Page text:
You have only
taking a picture
and looking at the
image and staring
in the mirror and
looking at your
you don’t get to see
the way your eyes
light up when you talk
and you can never
see how beautiful
you look when you
it’s really is kinda
sad that you’ve never
actually seen yourself
but I can promise you
I will be here everyday
to tell you what I seeR’J
Personal preferences in dating or sex are not the same thing as
fetishes. We can’t help who we’re attracted to, and a lot of us
“have a type,” but no one should project the kind of personality,
behavior, and values they like in a romantic partner onto someone
else, let alone an entire ethnic group.
For instance, it is true that I tend to be drawn to well-dressed men who are taller than me, but I don’t assume anything about them
besides the fact that they are well-dressed and taller. But just because I’m Asian and female, why do some men make the automatic assumptions that I am quiet, docile, great at domestic tasks, eager to please men, and my vagina is more magical than average? And, I am supposed to feel complimented when those people are attracted to me?
Being in love with the idea of someone without actually getting to know the person as an individual is unfair and disrespectful. It’s an awful feeling to realize that the cute guy who approached you is as interested in you as he is in every other girl who shares your race: You’re as special as millions of others.
As white people, we are used to representations of ourselves crowding the covers of magazines, crowning the posters of newly released films. The good guys are white, we have learned, after eons of our faces being plastered under cowboy hats and in impeccable Bond suits. White men are Superman, we have learned. White men are Ethan Hunt and Neo and white men are hobbits. Bad men, we have learned, are black. They’re gang bangers and thugs and talk loud and sometimes deliver funny lines where we laugh at their Otherness. Black men aren’t heroes, we learn. Our imagination and subconscious are so saturated with white supremacist notions of goodness, beauty, and heroism, that when confronted head-on with an image of a black man who is brilliant and kind and normal and who saves the day, we transform into robotic versions of ourselves: Does… not… compute. Hero… must be… white. It’s this line of thinking that turned Disney’s Princess Tiana into an animal for 95 percent of the movie. The collective white imagination had difficulty imagining a black girl as a princess… and so she became a frog.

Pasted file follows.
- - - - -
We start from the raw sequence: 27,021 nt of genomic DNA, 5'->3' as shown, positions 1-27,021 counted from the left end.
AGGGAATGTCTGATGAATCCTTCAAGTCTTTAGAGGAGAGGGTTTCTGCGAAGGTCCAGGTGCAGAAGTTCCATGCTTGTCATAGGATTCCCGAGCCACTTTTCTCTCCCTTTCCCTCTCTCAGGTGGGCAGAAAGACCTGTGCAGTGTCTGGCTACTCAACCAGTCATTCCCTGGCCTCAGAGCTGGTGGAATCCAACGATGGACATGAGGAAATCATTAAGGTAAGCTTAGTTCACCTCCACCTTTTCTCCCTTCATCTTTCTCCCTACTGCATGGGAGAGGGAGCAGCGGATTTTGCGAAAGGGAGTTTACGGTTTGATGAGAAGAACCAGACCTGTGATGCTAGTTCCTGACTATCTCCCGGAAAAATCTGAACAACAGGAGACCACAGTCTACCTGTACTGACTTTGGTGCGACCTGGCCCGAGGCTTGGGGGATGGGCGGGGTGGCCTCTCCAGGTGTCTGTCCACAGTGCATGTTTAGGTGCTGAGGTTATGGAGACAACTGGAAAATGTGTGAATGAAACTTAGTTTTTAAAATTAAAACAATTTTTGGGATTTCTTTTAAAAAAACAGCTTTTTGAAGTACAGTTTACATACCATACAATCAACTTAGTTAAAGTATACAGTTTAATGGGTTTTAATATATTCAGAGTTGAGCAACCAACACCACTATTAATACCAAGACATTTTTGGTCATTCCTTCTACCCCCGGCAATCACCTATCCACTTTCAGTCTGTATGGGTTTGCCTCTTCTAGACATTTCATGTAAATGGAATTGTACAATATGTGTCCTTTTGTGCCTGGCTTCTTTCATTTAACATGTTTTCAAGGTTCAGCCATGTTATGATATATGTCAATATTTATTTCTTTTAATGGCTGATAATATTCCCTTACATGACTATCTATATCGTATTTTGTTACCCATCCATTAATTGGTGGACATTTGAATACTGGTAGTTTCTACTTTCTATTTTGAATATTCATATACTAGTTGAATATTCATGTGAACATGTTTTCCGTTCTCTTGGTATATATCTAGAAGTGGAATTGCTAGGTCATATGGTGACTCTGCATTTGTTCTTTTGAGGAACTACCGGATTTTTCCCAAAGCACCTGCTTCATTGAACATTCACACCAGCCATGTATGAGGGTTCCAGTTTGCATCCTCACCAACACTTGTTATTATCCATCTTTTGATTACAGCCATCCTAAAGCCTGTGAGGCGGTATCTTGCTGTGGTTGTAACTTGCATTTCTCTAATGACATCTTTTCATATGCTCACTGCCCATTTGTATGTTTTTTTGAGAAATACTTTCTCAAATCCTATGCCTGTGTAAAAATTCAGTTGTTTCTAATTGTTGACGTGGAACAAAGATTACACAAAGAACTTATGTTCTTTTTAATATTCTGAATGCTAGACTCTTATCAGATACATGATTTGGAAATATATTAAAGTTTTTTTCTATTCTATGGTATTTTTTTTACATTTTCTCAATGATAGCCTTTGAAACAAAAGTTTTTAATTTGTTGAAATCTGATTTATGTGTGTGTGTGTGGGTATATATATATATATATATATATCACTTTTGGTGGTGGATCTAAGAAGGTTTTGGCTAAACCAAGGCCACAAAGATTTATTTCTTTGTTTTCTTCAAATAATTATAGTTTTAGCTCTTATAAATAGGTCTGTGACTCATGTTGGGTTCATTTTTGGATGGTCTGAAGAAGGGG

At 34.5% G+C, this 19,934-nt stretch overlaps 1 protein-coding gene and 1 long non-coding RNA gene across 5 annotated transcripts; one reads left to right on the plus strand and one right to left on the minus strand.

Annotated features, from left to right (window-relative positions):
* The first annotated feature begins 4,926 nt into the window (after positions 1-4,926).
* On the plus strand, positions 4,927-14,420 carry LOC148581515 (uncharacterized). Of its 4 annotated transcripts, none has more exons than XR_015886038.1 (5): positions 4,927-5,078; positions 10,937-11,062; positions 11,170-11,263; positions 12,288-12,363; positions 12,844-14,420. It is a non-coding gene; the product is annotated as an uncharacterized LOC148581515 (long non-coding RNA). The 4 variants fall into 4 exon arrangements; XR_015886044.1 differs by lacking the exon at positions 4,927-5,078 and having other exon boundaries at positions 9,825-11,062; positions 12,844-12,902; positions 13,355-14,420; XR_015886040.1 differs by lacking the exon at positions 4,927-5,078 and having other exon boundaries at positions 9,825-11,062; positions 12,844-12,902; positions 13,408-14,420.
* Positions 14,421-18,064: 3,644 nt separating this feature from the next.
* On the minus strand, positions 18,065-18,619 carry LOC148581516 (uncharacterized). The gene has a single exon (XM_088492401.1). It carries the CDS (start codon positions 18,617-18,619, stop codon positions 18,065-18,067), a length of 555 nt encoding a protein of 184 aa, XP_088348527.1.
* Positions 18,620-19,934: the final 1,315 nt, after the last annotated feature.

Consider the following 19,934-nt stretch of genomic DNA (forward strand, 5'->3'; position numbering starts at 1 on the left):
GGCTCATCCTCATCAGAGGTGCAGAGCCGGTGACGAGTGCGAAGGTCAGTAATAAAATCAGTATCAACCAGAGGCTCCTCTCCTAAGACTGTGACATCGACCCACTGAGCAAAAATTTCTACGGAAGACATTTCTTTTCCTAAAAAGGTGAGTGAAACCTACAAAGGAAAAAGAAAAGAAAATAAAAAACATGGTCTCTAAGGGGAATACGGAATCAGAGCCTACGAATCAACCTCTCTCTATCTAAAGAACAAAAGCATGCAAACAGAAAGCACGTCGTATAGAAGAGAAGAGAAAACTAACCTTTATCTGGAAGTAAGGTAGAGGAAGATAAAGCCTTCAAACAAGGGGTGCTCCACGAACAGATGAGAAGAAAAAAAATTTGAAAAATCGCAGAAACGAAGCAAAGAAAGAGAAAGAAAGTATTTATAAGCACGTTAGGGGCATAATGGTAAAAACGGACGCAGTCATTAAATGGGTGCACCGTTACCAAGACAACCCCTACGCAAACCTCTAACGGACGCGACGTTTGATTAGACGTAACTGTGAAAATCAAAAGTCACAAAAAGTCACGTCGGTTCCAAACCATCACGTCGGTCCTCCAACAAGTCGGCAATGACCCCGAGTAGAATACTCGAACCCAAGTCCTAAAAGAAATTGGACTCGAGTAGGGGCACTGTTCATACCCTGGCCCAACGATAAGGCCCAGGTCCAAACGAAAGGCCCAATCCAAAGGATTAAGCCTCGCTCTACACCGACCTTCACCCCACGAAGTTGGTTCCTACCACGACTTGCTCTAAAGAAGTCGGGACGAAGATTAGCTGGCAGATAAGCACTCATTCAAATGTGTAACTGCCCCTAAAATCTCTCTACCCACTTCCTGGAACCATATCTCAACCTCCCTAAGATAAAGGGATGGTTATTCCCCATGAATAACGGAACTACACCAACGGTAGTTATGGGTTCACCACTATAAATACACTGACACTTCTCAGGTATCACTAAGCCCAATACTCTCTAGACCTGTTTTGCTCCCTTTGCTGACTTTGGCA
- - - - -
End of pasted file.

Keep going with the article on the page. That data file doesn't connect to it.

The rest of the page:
— Olivia Cole - “Hunger Games and the Limits of White Imagination” (via newwavefeminism)
A friend of mine once remarked that when he was growing up, he thought that he was either going to die before he reached adulthood, or he’d grow up to be a nondisabled person. The lack of disabled people on screen taught him that people like him only existed inside the walls of the hospital he visited regularly, and his special school. He had no idea disabled people came in adult form because he’d simply never seen any.
Margaret Atwood once wrote that “Men are afraid that women will laugh at them. Women are afraid that men will kill them,” but it’s even more complicated than that. Women aren’t just afraid that they’ll be hurt; they’re afraid that they’ll be hurt and they’ll get blamed for it.
— Ana Mardoll (via runningwiththegnomes)